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Straw bedding and dry hay ‘significant risk factors’ for equine IAD
In the study, straw bedding and dry hay feeding represented significant risk factors for IAD.

Researchers perform clinical exam on more than 700 active horses

Straw bedding and dry hay feed are significant risk factors for equine Inflammatory Airway Disease (IAD) and should not be used in performance horses, a new study has concluded.

Scientists writing in the Journal of Veterinary Internal Medicine assessed the presence of fungi in respiratory samples of 731 active horses with signs of respiratory disease or poor performance.

For each case, a clinical examination, an airway endoscopy, a tracheal wash (TW) and a bronchoalveolar lavage were performed. The researchers also collected data regarding the type of bedding (straw, wood shavings, and other) and hay forage (dry hay, moistened hay, damped hay, steamed hay, or haylage).

'In our study, straw bedding and dry hay feeding represented significant risk factors for IAD and for the presence of fungal elements in equine airways,' the authors conclude. Their use cannot be recommended in performance horses.

'Fungal spores naturally contaminate hay and straw during harvest. The storage of hay and straw can also lead to an exponential increase in fungal proliferation within the batches.'

Conversely, researchers found that wood shavings decreased the risk of IAD and the detection of fungal particles in the airways. The use of high‐temperature hay steaming also appeared to have a protective effect against the development of the condition.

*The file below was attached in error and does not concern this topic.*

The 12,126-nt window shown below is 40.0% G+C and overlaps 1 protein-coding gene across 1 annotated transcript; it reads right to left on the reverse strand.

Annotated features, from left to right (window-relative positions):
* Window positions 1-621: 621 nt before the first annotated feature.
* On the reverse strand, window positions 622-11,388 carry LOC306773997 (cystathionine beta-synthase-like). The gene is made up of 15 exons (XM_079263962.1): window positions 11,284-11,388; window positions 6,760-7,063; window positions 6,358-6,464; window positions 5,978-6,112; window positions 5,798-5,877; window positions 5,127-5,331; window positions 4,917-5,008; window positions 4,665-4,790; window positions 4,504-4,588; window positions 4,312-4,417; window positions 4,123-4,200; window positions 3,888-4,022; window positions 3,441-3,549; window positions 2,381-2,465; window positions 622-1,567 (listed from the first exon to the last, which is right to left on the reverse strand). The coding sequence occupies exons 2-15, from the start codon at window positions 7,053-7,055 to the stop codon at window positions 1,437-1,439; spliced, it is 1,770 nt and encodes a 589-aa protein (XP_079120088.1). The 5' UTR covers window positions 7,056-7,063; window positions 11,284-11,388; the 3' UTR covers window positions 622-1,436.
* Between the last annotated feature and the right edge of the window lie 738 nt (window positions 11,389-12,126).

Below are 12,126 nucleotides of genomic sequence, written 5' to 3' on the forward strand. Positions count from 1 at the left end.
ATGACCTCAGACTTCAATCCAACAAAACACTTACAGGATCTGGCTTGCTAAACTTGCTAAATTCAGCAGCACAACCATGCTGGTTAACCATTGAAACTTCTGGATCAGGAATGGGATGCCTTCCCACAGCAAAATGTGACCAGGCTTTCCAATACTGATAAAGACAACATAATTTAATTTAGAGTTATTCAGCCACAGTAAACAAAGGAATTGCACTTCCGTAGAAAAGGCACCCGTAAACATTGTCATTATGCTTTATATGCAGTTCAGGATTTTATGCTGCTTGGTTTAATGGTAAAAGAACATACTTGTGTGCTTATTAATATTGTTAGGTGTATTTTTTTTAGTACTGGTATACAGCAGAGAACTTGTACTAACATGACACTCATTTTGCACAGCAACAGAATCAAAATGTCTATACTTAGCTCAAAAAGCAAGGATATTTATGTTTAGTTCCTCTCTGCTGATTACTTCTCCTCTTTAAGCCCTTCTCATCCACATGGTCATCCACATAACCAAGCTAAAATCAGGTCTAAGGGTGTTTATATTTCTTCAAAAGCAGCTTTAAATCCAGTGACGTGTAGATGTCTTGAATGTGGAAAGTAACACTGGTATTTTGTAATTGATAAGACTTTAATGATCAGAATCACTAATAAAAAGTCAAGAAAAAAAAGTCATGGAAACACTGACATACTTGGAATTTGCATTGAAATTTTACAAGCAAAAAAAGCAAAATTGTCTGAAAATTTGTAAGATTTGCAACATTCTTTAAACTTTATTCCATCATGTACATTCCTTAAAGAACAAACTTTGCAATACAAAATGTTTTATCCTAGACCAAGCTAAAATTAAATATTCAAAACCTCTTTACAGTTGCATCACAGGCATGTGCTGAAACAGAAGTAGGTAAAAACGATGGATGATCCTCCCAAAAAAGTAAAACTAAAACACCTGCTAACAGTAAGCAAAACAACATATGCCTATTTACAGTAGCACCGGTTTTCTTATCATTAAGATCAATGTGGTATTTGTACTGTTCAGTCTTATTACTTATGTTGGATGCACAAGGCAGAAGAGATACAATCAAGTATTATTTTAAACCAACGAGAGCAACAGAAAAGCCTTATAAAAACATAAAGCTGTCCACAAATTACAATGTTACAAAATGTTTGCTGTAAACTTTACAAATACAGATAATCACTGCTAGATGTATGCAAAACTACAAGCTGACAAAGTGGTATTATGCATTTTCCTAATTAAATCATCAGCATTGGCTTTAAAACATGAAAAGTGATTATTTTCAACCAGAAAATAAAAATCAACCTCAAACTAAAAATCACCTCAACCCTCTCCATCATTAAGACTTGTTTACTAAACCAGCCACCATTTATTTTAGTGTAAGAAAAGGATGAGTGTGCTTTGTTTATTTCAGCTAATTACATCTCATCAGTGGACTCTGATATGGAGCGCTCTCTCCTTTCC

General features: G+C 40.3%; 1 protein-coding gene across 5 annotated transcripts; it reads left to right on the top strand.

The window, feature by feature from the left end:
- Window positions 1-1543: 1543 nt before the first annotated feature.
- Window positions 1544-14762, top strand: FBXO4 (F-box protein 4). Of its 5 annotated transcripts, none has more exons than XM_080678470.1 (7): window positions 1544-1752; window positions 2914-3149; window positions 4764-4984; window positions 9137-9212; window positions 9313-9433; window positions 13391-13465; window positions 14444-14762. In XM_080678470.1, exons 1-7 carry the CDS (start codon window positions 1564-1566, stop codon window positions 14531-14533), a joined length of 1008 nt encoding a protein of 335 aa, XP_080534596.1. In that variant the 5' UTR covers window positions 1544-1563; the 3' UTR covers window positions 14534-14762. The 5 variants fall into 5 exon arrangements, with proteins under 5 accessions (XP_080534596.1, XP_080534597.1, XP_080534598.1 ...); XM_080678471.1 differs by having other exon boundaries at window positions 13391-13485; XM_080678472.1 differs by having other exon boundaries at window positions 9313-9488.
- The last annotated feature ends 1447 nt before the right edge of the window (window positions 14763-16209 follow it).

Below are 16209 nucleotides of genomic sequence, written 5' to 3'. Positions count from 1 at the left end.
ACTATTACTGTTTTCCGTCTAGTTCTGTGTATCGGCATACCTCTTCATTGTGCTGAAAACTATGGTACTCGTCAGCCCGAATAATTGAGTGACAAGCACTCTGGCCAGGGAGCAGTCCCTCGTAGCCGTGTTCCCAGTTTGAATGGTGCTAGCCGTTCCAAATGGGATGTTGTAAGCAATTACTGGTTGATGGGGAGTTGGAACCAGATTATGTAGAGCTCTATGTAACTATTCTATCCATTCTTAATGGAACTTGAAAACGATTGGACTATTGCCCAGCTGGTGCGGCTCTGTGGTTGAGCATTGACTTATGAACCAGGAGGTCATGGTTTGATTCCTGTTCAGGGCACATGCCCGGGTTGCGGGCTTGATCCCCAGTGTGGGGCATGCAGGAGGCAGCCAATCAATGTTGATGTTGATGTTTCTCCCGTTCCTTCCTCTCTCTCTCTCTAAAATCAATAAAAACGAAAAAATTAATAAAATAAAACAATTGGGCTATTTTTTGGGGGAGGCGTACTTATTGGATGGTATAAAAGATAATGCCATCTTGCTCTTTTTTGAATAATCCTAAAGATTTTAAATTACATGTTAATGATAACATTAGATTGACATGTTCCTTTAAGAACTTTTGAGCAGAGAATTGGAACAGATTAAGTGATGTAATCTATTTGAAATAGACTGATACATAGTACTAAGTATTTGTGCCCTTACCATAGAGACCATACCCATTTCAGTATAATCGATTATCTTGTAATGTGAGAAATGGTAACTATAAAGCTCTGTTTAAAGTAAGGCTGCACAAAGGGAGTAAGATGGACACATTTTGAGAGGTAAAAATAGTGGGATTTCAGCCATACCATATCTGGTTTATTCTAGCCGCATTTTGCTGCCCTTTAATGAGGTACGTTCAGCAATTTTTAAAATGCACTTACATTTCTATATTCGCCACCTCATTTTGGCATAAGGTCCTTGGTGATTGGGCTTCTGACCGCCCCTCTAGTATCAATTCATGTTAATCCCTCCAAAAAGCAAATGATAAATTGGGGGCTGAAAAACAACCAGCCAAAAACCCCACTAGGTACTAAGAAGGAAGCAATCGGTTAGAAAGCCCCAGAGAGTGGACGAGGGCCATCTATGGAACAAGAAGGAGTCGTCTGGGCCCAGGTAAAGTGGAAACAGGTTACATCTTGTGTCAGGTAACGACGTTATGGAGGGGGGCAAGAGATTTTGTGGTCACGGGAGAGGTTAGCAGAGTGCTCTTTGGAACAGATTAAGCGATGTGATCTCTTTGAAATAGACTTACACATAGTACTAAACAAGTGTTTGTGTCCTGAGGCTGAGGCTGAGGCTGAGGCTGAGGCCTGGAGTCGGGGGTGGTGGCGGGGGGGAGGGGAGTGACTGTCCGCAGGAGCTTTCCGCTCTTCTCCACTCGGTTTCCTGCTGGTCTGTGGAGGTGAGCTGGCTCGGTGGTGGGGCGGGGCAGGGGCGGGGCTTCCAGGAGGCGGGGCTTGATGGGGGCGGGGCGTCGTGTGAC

'Hay steaming has been shown to significantly reduce bacterial as well as fungal contamination and could be an effective means to improve the hygiene of forage," the authors continue.

'Interestingly, soaking the hay, which is often recommended as a protective measure for horses with respiratory inflammation, did not significantly decrease the risk of being IAD nor the risk of having fungal elements in the airways.'

The study was conducted by scientists from The Equine Sports Medicine Practice, Waterloo, Belgium. 

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AWF Student Grant Scheme opens for applications

News Story 1
 The Animal Welfare Foundation (AWF) is inviting applications to its 2021 Student Grant Scheme for innovative projects designed to impact animal welfare. The scheme welcomes proposals from undergraduates studying veterinary and animal welfare degrees, but students from other disciplines are also welcome to apply.

Grants will fund projects on animal welfare topics that are relevant to the veterinary profession and help develop the student's skills as a researcher. This year, the AWF is also accepting projects which are carried out alongside EMS so long as they are supervised. For more information and to apply, visit animalwelfarefoundation.org.uk 

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